Real-Time Planning as Decision-Making under Uncertainty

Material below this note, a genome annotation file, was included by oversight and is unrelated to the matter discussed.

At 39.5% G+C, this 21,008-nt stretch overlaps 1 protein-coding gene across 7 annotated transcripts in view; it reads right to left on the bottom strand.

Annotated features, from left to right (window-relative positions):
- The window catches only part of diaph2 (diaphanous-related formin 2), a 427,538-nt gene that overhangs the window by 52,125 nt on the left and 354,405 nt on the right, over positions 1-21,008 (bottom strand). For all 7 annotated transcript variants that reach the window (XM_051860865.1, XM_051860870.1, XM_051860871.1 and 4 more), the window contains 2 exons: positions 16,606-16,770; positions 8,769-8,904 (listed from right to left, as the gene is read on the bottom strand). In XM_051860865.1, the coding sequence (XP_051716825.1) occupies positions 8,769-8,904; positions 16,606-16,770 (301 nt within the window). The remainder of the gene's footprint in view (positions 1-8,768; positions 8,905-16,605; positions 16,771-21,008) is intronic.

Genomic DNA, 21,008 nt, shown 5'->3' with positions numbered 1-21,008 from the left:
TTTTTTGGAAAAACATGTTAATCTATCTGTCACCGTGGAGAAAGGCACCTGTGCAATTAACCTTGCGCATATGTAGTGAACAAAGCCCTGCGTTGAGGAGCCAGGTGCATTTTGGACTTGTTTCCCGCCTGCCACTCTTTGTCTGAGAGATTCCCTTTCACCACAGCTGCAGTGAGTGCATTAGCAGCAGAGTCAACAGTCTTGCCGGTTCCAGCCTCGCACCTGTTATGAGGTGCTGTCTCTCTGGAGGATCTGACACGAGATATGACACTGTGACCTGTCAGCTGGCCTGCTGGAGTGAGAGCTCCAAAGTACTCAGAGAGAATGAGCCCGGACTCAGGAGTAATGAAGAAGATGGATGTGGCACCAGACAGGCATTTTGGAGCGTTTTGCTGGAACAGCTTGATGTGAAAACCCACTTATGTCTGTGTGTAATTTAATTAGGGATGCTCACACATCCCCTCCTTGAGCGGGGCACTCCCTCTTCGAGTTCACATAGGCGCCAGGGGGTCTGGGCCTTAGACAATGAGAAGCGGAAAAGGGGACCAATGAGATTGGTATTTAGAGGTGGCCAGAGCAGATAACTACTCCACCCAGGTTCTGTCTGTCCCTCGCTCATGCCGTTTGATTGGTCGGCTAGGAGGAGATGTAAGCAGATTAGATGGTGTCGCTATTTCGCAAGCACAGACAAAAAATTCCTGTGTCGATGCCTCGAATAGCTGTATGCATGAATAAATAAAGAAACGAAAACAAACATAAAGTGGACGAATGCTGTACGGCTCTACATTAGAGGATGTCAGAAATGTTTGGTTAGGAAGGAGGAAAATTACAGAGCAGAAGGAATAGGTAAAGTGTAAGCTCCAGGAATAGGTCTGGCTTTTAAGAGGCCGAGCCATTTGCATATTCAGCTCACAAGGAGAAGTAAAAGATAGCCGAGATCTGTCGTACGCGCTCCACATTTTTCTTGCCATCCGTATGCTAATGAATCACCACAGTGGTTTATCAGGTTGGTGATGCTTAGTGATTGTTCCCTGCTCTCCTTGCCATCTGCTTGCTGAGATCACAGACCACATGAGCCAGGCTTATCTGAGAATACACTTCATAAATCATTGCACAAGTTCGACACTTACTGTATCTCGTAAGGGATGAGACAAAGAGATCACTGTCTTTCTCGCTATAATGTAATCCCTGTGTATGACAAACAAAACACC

In real-time planning, an agent must select the next action to take within a fixed time bound. Many popular real-time heuristic search methods approach this by expanding nodes using time-limited A* and selecting the action leading toward the frontier node with the lowest f value. In this paper, we reconsider real-time planning as a problem of decision-making under uncertainty. We propose treating heuristic values as uncertain evidence and we explore several backup methods for aggregating this evidence. We then propose a novel lookahead strategy that expands nodes to minimize risk, the expected regret in case a non-optimal action is chosen. We evaluate these methods in a simple synthetic benchmark and the sliding tile puzzle and find that they outperform previous methods. This work illustrates how uncertainty can arise even when solving deterministic planning problems, due to the inherent ignorance of time-limited search algorithms about those portions of the state space that they have not computed, and how an agent can benefit from explicitly metareasoning about this uncertainty.